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Schools and Poverty


by Jean Anyon - 2012

A commentary on the special issue.

How much can schools do to eradicate poverty?  This question undergirds the important articles in this special edition of Teachers College Record. Early beliefs—from the mid-19th century to perhaps the late 1970s—were strong that education could change the world and would constitute the “great equalizer,” in Horace Mann’s words. This belief in education’s power motivated my own entry into teaching in the mid-1960s: Caring teachers would change the world for the minority poor, one student at a time. Over the decades, this belief has faded as poverty has grown despite the spread of education and a more highly educated population.


What has persisted, however, is the deficit thinking that informed the early compensatory education programs that the articles in this issue describe. Such beliefs are more subtle, and expressed obliquely, but they still inform education policy aimed at the urban poor—from local zero-tolerance discipline and metal detectors on school doors (which assume all students are thugs) to the high-stakes standardized testing mandated by No Child Left Behind and Race to the Top (which assume that test prep is enough of a curriculum for the urban poor). In addition, as Beatty remarks in her introductory piece, the focus of much reform today on instilling middle-class social capital in working-class and poor students smacks of deficit thinking: “Discourse similar to that of compensatory education in the 1960s has returned.  Talk about disparities in ‘cultural capital’ sounds quite similar to the notion of ‘cultural deprivation,’ for instance.”1


I agree. In the articles, I revisited Martin Deutsch’s Institute for Developmental Studies, the origins of the Perry preschool project, and Bereiter and Englemann’s “direct instruction” of the 1960s—all compensatory education programs designed by white researchers. The descriptions took me back to the late 1960s, when I was teaching elementary school in low-income black neighborhoods in Bedford-Stuyvesant, New York; Philadelphia; and Washington, DC. I was given DISTAR workbooks to use to teach reading, based on Bereiter and Englemann’s version of simplistic standard English. The students and I both hated it. One child asked me, after we had been using the materials for a few weeks, “When are we going to learn to read?” I put DISTAR on the shelf and stocked my classroom tables with books from the library.


In DISTAR, and in the compensatory education programs in general, black children were viewed as suspiciously empty of language, skills, and culture. The deficits their families were thought to manifest were wide and deep. The goal was to teach them (and in some programs, their parents) to speak standard English. In my own classrooms of the period, I struggled mainly with how to remedy their economic deprivation with new clothes and extra food. Indeed, I thought the language my students used was inventive and lovely. I had my students write poems and stories in their own language. We would appreciate the music of their voices. Then, we would talk about the differences between what they wrote and the way I spoke, as I was from a different culture—the white middle class. We would do some translations of their talk and mine, back and forth. In this way, language patterns were seen as different, not good or bad. Discussion of the need for them to learn standard English to function in a white world came naturally out of our activities, not as an imposition.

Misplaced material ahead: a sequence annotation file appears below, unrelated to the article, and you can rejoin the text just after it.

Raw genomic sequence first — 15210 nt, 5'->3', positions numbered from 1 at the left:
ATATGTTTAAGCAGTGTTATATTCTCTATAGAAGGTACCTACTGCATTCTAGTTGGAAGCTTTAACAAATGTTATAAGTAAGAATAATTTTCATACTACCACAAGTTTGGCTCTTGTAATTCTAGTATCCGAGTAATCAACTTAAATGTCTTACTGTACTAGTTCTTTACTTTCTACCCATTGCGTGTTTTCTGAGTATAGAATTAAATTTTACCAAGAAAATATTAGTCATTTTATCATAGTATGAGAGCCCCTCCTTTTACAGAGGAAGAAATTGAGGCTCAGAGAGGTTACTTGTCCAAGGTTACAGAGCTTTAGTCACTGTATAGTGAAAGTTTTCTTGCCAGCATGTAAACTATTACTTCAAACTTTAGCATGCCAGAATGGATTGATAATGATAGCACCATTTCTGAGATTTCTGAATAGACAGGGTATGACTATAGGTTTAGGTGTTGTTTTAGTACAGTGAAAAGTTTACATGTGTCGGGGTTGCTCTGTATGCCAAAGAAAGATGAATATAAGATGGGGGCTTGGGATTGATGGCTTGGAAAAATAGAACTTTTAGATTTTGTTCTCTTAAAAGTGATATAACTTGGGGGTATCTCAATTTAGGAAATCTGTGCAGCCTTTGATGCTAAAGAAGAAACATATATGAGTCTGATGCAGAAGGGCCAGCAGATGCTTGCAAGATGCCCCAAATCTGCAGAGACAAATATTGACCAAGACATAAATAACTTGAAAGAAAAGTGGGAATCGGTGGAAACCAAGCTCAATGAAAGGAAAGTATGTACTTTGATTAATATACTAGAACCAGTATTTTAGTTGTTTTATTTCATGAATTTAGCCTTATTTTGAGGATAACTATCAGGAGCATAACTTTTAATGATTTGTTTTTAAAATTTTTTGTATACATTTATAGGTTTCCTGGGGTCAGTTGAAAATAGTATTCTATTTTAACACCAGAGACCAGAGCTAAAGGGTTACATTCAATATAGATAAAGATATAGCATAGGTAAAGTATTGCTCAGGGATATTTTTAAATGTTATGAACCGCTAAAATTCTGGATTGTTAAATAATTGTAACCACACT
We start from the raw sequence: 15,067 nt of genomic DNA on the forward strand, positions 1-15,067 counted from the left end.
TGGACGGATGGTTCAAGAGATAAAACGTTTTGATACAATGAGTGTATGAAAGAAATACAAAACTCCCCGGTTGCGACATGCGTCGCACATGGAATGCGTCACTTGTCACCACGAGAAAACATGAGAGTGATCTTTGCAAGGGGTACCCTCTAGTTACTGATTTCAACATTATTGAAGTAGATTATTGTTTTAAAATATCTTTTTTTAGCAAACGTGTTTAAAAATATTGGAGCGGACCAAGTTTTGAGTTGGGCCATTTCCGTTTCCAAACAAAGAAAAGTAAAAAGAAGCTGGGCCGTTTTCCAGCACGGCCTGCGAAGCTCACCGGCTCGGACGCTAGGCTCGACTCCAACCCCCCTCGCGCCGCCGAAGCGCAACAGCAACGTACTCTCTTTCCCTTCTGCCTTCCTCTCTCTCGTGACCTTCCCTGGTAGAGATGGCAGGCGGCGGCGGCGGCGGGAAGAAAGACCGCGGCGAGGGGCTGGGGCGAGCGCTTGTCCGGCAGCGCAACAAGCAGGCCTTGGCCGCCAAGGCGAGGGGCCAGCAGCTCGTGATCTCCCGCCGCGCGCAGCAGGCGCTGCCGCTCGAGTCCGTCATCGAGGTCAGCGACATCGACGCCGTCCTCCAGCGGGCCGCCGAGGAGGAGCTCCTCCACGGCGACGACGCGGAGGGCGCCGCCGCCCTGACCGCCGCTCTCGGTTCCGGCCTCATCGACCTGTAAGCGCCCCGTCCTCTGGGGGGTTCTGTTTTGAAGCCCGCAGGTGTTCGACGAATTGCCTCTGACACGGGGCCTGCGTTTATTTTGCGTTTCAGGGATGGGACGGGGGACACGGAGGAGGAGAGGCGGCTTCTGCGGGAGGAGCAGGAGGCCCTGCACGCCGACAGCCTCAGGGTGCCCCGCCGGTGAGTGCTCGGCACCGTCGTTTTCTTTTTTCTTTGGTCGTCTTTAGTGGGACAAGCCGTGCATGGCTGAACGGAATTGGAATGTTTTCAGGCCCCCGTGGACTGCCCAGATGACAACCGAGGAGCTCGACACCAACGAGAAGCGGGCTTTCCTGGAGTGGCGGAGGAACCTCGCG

One contemporary version of the early deficit-based projects lives today, in programs like Geoffrey Canada’s Harlem Children’s Zone, where children and their parents are schooled in middle-class language, attitudes, and behavior. The assumption is that such “cultural capital” will provide upward mobility. What is not taken into account by the Children’s Zone project is the fact that without funds for college completion (and often even then), and without decent jobs available, no amount of standard English and middle-class parenting behavior is going to pay the bills of poor folks, let alone propel them into the middle class.


What this powerful collection of articles does is remind us that although the times have changed, some attitudes have not. The focus on the deficit thinking behind early education policy sharpens our assessment of contemporary efforts. I thank the authors for that.


Notes


1. Barbara Beatty, introduction to “Rethinking Compensatory Education: Historical Perspectives on Race, Class, Culture, Language, and the Discourse of the ‘Disadvantaged Child,’” ed. Barbara Beatty, special issue, Teachers College Record 114, no. 6.






Cite This Article as: Teachers College Record Volume 114 Number 6, 2012, p. 1-3
https://www.tcrecord.org ID Number: 16696, Date Accessed: 12/3/2021 8:50:42 AM

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About the Author
  • Jean Anyon
    City University of New York
    E-mail Author
    JEAN ANYON, professor of education policy, doctoral program in urban education, Graduate Center, City University of New York, is the author of Ghetto Schooling: A Political Economy of Urban Educational Reform; Radical Possibilities: Public Policy, Urban Education, and a New Social Movement, and other publications on urban education and inequality.
 
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